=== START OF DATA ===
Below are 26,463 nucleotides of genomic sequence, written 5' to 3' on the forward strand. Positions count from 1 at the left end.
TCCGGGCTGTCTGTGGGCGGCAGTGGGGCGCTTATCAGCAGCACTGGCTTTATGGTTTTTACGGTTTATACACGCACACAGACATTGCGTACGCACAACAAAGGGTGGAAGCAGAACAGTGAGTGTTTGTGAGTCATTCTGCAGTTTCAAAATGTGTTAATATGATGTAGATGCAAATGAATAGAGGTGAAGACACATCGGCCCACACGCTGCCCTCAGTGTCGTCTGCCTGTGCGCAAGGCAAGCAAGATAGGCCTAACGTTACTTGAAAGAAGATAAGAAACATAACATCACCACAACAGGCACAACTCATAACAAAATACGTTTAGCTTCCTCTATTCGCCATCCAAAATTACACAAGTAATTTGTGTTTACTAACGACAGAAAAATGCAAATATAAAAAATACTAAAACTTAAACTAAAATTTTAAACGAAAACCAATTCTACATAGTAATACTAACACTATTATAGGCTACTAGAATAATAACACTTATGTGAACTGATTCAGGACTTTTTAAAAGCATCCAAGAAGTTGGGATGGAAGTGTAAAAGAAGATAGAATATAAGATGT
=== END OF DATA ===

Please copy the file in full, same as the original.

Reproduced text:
Below are 26,463 nucleotides of genomic sequence, written 5' to 3' on the forward strand. Positions count from 1 at the left end.
TCCGGGCTGTCTGTGGGCGGCAGTGGGGCGCTTATCAGCAGCACTGGCTTTATGGTTTTTACGGTTTATACACGCACACAGACATTGCGTACGCACAACAAAGGGTGGAAGCAGAACAGTGAGTGTTTGTGAGTCATTCTGCAGTTTCAAAATGTGTTAATATGATGTAGATGCAAATGAATAGAGGTGAAGACACATCGGCCCACACGCTGCCCTCAGTGTCGTCTGCCTGTGCGCAAGGCAAGCAAGATAGGCCTAACGTTACTTGAAAGAAGATAAGAAACATAACATCACCACAACAGGCACAACTCATAACAAAATACGTTTAGCTTCCTCTATTCGCCATCCAAAATTACACAAGTAATTTGTGTTTACTAACGACAGAAAAATGCAAATATAAAAAATACTAAAACTTAAACTAAAATTTTAAACGAAAACCAATTCTACATAGTAATACTAACACTATTATAGGCTACTAGAATAATAACACTTATGTGAACTGATTCAGGACTTTTTAAAAGCATCCAAGAAGTTGGGATGGAAGTGTAAAAGAAGATAGAATATAAGATGT